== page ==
Despite what you might be hearing about online marketing being the future and the amount of people owning and using smartphones ever increasing, remember that online is not the only way. Print certainly isn’t dead! People can’t get enough of printed literature, and a great leaflet, poster or brochure in everyday life (not online!) can really grab attention, create a reaction and get people thinking. While some businesses are moving to the cloud, or giving up on traditional methods of marketing in favour of online alternatives, it is important that we don’t forget to take advantage of the possibilities that are still available from print.
Used for an informal introduction, something to offer or leave with potential clients, to keep you in their minds, remind them that you’re there and you do great work, a brochure can be a real winner. (By the way, Xposure is very good at brochure design!)
If you’ve never had a brochure, or are currently working with an old edition, that you had printed awhile ago, maybe it doesn’t quite reflect your business anymore, now is the time to learn how to create a brochure that is effective, and that you can be truly proud of!
This is of primary importance. You need to think strategically about your brochure, how do you want people to use it? What do you want them to do when they read it? what do you want them to remember? What are your goals? Do you know your target audience? With the answers to these questions in mind, you can begin to create your brochure.
You need to make sure that the brochure is straight forward and easy to follow. As soon as you add a complicated structure, or weird and wonderful layout designs, you run the risk of scaring off your potential customers. Keep it organised and clear, with a mix of images, graphics, text and statistics. It is also important to use high quality graphics, no blurry images! In the past, clients have come to us with small images or photos that are blurred and poor quality and we have to ensure that we find alternatives, as they can make brochures look half-hearted and unprofessional (definitely not the way you want to look in front of potential clients!).
Colours and fonts are integral to your brochure, and you need to keep yours consistent in all your communication, not just your brochure! Stick to your brand’s font and colour schemes as too many different variations can leave your brochure looking messy and distracting.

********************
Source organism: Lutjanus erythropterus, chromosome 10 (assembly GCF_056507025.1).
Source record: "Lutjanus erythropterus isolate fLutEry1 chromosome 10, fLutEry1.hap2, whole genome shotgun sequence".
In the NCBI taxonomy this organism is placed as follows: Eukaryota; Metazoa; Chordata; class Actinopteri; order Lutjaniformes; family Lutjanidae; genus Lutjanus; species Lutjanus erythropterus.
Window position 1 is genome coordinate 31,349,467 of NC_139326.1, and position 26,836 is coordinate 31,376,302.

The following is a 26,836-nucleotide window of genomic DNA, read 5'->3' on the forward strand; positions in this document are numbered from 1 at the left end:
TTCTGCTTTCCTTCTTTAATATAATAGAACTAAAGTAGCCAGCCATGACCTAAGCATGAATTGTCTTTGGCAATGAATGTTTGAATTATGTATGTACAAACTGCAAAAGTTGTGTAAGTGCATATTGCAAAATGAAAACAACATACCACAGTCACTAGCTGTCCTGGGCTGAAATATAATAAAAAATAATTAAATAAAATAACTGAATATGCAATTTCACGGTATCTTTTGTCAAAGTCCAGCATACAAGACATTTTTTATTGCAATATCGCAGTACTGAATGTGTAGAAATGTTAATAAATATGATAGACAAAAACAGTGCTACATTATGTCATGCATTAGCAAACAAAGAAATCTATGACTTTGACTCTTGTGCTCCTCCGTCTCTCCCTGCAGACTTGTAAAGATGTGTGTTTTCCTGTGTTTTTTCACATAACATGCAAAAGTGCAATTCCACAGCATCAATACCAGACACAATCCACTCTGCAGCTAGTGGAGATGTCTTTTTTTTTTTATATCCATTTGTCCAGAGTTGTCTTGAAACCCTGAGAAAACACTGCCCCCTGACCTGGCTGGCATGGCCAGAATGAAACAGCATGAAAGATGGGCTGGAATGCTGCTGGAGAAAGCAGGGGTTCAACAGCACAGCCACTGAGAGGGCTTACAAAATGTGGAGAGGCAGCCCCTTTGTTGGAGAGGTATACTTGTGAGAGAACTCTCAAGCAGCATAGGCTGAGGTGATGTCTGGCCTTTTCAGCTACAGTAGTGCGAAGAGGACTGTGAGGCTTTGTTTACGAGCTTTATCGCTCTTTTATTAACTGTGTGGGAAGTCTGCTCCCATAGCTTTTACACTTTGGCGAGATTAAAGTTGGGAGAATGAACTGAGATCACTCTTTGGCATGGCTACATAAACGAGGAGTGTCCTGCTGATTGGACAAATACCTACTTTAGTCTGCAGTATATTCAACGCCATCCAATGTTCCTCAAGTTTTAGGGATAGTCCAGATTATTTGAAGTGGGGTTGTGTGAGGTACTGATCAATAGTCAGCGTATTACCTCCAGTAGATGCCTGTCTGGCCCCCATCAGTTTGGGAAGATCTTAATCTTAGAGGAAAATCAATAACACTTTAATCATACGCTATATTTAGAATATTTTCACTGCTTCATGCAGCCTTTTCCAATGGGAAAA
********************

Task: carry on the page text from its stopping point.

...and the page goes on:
Although your brochure is not an email, or article in itself, it needs to have a meaningful, and exciting headline. It should grab the attention of readers and if you consider it to be the first thing your reader sees, make sure it counts and represents your business perfectly! Whilst getting your exciting message across, however, it is essential that you aren’t too wordy. Lots and lots of text on a page can be really intimidating and can make even the most interested audience switch off. Simplify your message and content so that it is clear, concise and easy to understand and grasp.
Just because you know your business like the back of your hand, and you understand all the ins and outs, it doesn’t mean that your clients do. This is why you need to make sure you write in the simplest language you can. The moment you use technical jargon and polysyllabic language that the everyday customer won’t understand, you will lose a large percent of your audience. This said, make sure your information is useful and informative, so that your brochure is worth reading.
Have all the useful contact details in your brochure! You could have details of one main individual to contact, or even the information for the member of your team in each area of your business. If you want, you can even have a meet the team section that involves a small interview or a brief paragraph, so that your potential clients can find out who they’ll be working with on which section of their business.
Call to Action!
This is probably the most important part of your brochure, so you need to make sure that it tells the reader what to do next. This could be to call you, to send you an email, or come over and chat at the office. Keep your goals in mind, and tell the reader what to do! (Otherwise they’ll have no idea!).